World Water Day, held annually on 22 March, celebrates water and raises awareness of the 2 billion people living without access to safe water. A core focus of World Water Day is to inspire action towards Sustainable Development Goal (SDG) 6: water and sanitation for all by 2030.
IIASA Water Security Research Group (WAT) is involved in several regional and global activities and initiatives focused on providing scientific knowledge needed to address the quest for water security. The group helps bridge science-policy-practice gaps related to water management and identifies solutions options that will ensure sustainable water futures.
As per the UN Water, the theme of this year’s World Water Day 2022 is Groundwater – making the invisible visible. Groundwater is water found underground in aquifers, which are geological formations of rocks, sands and gravels that hold substantial quantities of water. Groundwater feeds springs, rivers, lakes and wetlands, and seeps into oceans. Groundwater is recharged mainly from rain and snow fall infiltrating the ground. Groundwater can be extracted to the surface by pumps and wells. Life would not be possible without groundwater. Most arid areas of the world depend entirely on groundwater. Groundwater supplies a large proportion of the water we use for drinking, sanitation, food production and industrial processes. Groundwater is also critically important to the healthy functioning of ecosystems, such as wetlands and rivers. Overexploitation of groundwater can lead to land instability and subsidence, and, in coastal regions, to sea water intrusion under the land.
Under the theme of groundwater, the key messages of the 2022 campaign are:
Groundwater is invisible, but its impact is visible everywhere.
Almost all of the liquid freshwater in the world is groundwater, supporting drinking water supplies, sanitation systems, farming, industry and ecosystems.
What we do on the surface matters underground. We must only put harmless, biodegradable products on the soil and use water as efficiently as possible.
Groundwater crosses borders. We must work together to manage transboundary groundwater resources.
We cannot manage what we do not measure. Groundwater must be thoroughly explored, analyzed and monitored.
Groundwater will play a critical role in adapting to climate change. We must protect and explore groundwater, balancing the needs of people and the planet.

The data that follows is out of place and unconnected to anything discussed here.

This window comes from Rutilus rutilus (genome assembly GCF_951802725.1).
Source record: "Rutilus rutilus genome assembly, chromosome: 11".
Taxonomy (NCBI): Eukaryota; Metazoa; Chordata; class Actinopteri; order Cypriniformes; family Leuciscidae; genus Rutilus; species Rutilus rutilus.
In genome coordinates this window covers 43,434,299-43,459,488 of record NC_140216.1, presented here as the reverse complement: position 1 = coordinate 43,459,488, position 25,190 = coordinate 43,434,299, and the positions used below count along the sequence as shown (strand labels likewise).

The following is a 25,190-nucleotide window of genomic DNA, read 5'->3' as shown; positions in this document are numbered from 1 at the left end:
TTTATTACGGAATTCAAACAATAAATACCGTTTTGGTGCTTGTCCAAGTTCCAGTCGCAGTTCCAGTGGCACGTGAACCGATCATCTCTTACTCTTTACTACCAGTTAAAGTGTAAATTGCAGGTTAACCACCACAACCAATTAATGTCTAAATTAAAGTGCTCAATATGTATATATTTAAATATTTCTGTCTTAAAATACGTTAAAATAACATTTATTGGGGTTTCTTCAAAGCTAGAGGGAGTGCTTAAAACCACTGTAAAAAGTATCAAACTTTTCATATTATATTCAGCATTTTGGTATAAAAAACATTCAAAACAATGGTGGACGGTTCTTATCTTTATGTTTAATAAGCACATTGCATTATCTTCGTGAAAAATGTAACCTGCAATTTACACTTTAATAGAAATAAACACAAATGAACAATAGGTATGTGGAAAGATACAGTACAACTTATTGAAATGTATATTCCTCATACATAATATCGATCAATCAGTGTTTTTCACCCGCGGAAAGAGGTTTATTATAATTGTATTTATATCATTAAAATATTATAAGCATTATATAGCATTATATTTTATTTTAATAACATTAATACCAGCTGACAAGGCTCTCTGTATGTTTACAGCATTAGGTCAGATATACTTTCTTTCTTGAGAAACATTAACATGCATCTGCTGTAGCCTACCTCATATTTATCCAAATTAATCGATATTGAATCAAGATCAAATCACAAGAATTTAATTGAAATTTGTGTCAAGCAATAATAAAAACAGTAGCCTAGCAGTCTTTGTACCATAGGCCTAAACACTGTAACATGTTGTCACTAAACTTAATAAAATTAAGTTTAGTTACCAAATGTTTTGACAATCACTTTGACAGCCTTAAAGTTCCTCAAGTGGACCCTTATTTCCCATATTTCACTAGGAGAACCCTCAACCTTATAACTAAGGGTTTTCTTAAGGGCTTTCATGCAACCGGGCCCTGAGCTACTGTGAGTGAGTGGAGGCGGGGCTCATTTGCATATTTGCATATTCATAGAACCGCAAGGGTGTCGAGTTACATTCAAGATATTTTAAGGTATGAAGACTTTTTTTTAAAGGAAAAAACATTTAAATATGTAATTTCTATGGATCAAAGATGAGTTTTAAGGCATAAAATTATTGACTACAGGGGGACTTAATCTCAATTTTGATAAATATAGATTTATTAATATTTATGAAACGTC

WAT has continually been active in water science since the institute's inception in 1972. The group develops models and uses scenario-based approaches to support policymakers with sound scientific data and tools for responding to current and future global water challenges.
WAT is leading a project funded by the World Bank to assess and benchmark current and future challenges around water security in the Europe and Central Asia (ECA) region. The project involves the development of an operational Methodological Framework to conduct country and regional Water Security Assessments and Benchmarking as well as to provide country specific recommendations using an Action Planning Tool.
We are proud to announce that IIASA has joined GRIPP, a global partnership for sustainable groundwater management led by the International Water Management Institute to strengthen, expand, and connect current groundwater research and initiatives
IIASA researchers worked with local stakeholders from the East African Community to explore and co-develop regional water scenarios that can enhance understanding of the up- and downstream water sector interactions in the extended Lake Victoria Basin to facilitate rational water resource planning.
CWatM is an open source model that examines how future water demand will evolve in response to socioeconomic change and how water availability will change in response to climate. The model enables the assessment of water supply and human and environmental water demands at both global and regional levels and is the first step towards developing an integrated modeling framework that will be able to provide vital information to decision and policymakers.
ECHO is a bottom-up system analysis framework that can be used to develop integrated, long-term planning strategies for the water system. It can be used to inform the design of cost-effective and sustainable water policy decisions and to address the impacts of future changing socioeconomic and climatic conditions on water systems.
IIASA WAT conducts water quality modeling for water availability and scarcity assessment, water-energy-land-environment nexus analysis, and identification of cost-effective solutions under long-term changes. The MARINA model is soft-linked to WAT CWatM and ECHO and is a model that is used to quantify current and future nutrient export to coastal waters for selected large river basins under different socio-economic development and climate change pathways.
Water Games: A joint initiative by IIASA and the Centre for Systems Solutions
With the growing population and environmental degradation, we are at a point where around 60% of people do not have access to sufficient and stable freshwater resources. How to address different water challenges? How to safeguard water resources for the benefit of our livelihood, culture, and environment?
Games and Simulations can provide exciting and insightful ways to raise awareness, develop empathy, and explore the opportunities and limitations of achieving clean and accessible water for all. IIASA and the Centre for Systems Solutions have been collecting and describing such water-related games and their applications on the Water Games website for several years.